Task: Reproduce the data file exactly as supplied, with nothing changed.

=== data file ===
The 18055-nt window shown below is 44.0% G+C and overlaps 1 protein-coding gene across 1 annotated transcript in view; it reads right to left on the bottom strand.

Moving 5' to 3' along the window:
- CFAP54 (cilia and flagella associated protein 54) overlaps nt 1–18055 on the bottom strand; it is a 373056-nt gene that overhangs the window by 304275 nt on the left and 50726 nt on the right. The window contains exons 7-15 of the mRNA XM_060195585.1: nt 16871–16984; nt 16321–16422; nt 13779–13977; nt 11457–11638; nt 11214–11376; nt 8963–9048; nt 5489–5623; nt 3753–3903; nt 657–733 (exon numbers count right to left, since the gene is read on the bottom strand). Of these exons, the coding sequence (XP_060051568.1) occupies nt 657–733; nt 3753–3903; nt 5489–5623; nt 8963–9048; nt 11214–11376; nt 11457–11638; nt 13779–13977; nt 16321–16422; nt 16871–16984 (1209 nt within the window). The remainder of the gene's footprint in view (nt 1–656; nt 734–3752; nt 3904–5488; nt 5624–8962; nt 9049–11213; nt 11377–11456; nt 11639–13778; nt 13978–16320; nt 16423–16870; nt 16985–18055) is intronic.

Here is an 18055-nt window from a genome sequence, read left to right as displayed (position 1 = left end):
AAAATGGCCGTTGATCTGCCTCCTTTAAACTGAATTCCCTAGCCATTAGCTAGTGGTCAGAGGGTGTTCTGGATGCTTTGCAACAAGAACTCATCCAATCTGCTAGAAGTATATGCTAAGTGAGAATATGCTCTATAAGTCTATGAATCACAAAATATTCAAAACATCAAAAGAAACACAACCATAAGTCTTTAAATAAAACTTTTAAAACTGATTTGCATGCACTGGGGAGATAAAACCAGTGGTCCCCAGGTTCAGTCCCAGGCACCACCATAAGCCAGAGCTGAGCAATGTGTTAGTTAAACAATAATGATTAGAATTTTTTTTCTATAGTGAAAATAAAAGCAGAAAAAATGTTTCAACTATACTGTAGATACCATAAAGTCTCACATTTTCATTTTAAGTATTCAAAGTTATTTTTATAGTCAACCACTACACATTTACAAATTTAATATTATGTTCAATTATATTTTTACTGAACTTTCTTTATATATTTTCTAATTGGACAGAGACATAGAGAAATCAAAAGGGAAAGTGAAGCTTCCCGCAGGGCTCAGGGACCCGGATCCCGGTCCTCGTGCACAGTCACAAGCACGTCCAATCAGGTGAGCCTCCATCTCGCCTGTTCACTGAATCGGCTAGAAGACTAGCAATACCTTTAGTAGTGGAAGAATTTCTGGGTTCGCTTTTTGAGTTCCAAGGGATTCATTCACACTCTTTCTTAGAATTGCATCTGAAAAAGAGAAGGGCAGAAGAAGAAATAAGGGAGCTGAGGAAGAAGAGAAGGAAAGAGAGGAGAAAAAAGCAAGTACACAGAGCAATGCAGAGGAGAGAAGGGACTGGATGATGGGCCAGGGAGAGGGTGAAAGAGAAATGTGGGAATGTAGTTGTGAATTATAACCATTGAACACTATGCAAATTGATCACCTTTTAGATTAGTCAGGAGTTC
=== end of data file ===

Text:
The 18055-nt window shown below is 44.0% G+C and overlaps 1 protein-coding gene across 1 annotated transcript in view; it reads right to left on the bottom strand.

Moving 5' to 3' along the window:
- CFAP54 (cilia and flagella associated protein 54) overlaps nt 1–18055 on the bottom strand; it is a 373056-nt gene that overhangs the window by 304275 nt on the left and 50726 nt on the right. The window contains exons 7-15 of the mRNA XM_060195585.1: nt 16871–16984; nt 16321–16422; nt 13779–13977; nt 11457–11638; nt 11214–11376; nt 8963–9048; nt 5489–5623; nt 3753–3903; nt 657–733 (exon numbers count right to left, since the gene is read on the bottom strand). Of these exons, the coding sequence (XP_060051568.1) occupies nt 657–733; nt 3753–3903; nt 5489–5623; nt 8963–9048; nt 11214–11376; nt 11457–11638; nt 13779–13977; nt 16321–16422; nt 16871–16984 (1209 nt within the window). The remainder of the gene's footprint in view (nt 1–656; nt 734–3752; nt 3904–5488; nt 5624–8962; nt 9049–11213; nt 11377–11456; nt 11639–13778; nt 13978–16320; nt 16423–16870; nt 16985–18055) is intronic.

Here is an 18055-nt window from a genome sequence, read left to right as displayed (position 1 = left end):
AAAATGGCCGTTGATCTGCCTCCTTTAAACTGAATTCCCTAGCCATTAGCTAGTGGTCAGAGGGTGTTCTGGATGCTTTGCAACAAGAACTCATCCAATCTGCTAGAAGTATATGCTAAGTGAGAATATGCTCTATAAGTCTATGAATCACAAAATATTCAAAACATCAAAAGAAACACAACCATAAGTCTTTAAATAAAACTTTTAAAACTGATTTGCATGCACTGGGGAGATAAAACCAGTGGTCCCCAGGTTCAGTCCCAGGCACCACCATAAGCCAGAGCTGAGCAATGTGTTAGTTAAACAATAATGATTAGAATTTTTTTTCTATAGTGAAAATAAAAGCAGAAAAAATGTTTCAACTATACTGTAGATACCATAAAGTCTCACATTTTCATTTTAAGTATTCAAAGTTATTTTTATAGTCAACCACTACACATTTACAAATTTAATATTATGTTCAATTATATTTTTACTGAACTTTCTTTATATATTTTCTAATTGGACAGAGACATAGAGAAATCAAAAGGGAAAGTGAAGCTTCCCGCAGGGCTCAGGGACCCGGATCCCGGTCCTCGTGCACAGTCACAAGCACGTCCAATCAGGTGAGCCTCCATCTCGCCTGTTCACTGAATCGGCTAGAAGACTAGCAATACCTTTAGTAGTGGAAGAATTTCTGGGTTCGCTTTTTGAGTTCCAAGGGATTCATTCACACTCTTTCTTAGAATTGCATCTGAAAAAGAGAAGGGCAGAAGAAGAAATAAGGGAGCTGAGGAAGAAGAGAAGGAAAGAGAGGAGAAAAAAGCAAGTACACAGAGCAATGCAGAGGAGAGAAGGGACTGGATGATGGGCCAGGGAGAGGGTGAAAGAGAAATGTGGGAATGTAGTTGTGAATTATAACCATTGAACACTATGCAAATTGATCACCTTTTAGATTAGTCAGGAGTTC